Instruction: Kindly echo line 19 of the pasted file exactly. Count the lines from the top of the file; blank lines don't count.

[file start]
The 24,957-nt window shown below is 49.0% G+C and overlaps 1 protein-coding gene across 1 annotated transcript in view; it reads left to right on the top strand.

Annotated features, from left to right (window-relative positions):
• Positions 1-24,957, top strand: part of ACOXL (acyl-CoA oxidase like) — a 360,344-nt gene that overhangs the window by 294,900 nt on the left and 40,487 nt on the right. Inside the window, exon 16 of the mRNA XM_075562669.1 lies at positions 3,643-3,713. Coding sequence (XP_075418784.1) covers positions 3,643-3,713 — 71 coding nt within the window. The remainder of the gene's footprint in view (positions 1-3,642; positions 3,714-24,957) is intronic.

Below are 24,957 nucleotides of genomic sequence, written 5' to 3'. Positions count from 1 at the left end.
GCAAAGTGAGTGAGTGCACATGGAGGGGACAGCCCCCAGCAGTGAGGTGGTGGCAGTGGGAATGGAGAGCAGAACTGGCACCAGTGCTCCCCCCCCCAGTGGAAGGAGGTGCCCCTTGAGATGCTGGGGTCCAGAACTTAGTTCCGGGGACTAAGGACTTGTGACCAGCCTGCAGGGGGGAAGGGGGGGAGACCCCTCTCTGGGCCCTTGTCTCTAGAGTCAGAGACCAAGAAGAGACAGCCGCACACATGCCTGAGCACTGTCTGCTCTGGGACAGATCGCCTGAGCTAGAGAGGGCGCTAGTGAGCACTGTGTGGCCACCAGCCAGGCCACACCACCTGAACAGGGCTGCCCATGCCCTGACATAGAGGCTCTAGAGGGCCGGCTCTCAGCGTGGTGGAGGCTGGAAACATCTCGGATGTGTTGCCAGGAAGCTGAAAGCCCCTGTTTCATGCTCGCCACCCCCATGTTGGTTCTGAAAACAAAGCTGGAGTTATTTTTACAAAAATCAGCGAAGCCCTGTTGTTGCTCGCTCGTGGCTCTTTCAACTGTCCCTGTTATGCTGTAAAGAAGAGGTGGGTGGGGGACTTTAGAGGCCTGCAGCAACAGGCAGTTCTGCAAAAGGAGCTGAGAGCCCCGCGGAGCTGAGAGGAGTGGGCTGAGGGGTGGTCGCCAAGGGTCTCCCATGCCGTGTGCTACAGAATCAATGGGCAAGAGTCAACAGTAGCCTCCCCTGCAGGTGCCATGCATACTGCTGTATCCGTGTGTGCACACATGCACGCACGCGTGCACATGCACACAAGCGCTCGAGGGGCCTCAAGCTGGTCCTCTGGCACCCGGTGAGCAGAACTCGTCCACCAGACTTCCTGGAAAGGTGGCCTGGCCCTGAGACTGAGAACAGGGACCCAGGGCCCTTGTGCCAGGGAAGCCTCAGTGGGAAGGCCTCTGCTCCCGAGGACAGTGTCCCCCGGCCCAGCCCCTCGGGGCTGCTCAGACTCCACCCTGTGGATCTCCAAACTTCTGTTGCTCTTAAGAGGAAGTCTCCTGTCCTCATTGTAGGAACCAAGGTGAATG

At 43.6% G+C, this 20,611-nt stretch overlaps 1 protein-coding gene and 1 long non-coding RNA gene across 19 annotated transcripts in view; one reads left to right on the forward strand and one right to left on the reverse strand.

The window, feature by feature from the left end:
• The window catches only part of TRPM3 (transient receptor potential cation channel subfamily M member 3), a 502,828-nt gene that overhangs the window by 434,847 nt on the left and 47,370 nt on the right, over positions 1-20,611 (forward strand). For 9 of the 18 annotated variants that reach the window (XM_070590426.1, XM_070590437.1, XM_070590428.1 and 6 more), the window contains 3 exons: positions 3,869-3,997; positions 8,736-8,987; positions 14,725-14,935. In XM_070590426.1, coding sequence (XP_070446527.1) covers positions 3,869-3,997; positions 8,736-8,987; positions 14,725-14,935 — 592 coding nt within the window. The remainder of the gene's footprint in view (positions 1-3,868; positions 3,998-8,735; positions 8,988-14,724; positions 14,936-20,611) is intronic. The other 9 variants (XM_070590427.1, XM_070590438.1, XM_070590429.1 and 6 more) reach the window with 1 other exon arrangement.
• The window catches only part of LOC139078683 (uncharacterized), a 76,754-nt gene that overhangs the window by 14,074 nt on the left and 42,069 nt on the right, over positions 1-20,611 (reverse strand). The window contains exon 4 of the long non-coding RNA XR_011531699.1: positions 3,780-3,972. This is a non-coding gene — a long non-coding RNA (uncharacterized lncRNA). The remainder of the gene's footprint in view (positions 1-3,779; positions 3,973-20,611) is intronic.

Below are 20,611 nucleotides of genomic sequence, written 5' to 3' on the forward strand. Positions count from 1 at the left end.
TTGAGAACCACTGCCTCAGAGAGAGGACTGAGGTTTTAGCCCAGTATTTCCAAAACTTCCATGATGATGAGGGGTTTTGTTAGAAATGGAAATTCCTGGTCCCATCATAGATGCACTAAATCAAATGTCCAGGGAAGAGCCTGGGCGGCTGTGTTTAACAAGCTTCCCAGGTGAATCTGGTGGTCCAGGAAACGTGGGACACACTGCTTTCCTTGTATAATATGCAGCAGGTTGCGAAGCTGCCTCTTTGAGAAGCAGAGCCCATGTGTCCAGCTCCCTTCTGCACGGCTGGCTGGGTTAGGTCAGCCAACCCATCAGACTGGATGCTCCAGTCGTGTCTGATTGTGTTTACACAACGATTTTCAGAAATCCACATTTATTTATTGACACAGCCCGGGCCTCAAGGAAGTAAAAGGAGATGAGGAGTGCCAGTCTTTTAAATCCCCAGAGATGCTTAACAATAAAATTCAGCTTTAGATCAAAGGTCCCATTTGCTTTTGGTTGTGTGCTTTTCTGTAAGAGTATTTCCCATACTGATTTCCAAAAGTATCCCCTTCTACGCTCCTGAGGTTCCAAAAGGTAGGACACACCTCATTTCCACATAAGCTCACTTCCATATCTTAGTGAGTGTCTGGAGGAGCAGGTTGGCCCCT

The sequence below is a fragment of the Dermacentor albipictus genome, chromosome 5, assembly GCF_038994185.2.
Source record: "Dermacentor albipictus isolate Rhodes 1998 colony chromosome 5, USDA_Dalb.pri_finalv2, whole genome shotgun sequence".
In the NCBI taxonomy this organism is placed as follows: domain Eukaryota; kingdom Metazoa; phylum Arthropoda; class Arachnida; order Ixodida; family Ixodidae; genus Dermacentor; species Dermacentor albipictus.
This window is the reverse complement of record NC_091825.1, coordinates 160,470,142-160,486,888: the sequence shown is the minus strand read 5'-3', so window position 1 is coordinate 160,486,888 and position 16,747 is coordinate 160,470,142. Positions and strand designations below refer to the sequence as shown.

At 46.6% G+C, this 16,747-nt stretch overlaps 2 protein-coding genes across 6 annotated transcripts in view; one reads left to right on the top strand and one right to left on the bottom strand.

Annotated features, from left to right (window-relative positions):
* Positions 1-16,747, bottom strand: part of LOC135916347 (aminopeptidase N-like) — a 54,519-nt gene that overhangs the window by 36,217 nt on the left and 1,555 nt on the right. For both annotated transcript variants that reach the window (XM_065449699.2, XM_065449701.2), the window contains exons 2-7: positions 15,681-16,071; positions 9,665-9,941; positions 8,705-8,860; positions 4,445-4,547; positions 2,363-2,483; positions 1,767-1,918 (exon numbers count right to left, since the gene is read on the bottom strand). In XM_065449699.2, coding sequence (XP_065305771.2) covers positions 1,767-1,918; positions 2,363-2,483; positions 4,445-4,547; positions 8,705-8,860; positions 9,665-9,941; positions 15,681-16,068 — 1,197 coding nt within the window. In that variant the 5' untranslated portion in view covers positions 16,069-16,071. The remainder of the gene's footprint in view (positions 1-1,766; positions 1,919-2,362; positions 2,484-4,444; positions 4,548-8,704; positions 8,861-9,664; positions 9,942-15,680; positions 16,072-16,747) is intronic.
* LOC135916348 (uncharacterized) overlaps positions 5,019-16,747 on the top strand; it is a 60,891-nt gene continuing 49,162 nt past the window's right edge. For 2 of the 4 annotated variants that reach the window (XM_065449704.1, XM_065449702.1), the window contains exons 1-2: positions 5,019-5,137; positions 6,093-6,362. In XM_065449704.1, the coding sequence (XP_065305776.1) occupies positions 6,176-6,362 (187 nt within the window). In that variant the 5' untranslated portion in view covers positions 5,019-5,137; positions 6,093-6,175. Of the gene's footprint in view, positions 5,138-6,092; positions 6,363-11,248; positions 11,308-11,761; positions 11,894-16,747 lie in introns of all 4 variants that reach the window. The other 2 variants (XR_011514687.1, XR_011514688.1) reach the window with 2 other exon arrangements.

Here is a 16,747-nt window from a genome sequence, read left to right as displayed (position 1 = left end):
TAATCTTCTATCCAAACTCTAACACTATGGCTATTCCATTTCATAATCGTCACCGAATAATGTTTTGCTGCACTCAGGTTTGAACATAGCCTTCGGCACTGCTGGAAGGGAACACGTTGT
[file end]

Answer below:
* LOC135916348 (uncharacterized) overlaps positions 5,019-16,747 on the top strand; it is a 60,891-nt gene continuing 49,162 nt past the window's right edge. For 2 of the 4 annotated variants that reach the window (XM_065449704.1, XM_065449702.1), the window contains exons 1-2: positions 5,019-5,137; positions 6,093-6,362. In XM_065449704.1, the coding sequence (XP_065305776.1) occupies positions 6,176-6,362 (187 nt within the window). In that variant the 5' untranslated portion in view covers positions 5,019-5,137; positions 6,093-6,175. Of the gene's footprint in view, positions 5,138-6,092; positions 6,363-11,248; positions 11,308-11,761; positions 11,894-16,747 lie in introns of all 4 variants that reach the window. The other 2 variants (XR_011514687.1, XR_011514688.1) reach the window with 2 other exon arrangements.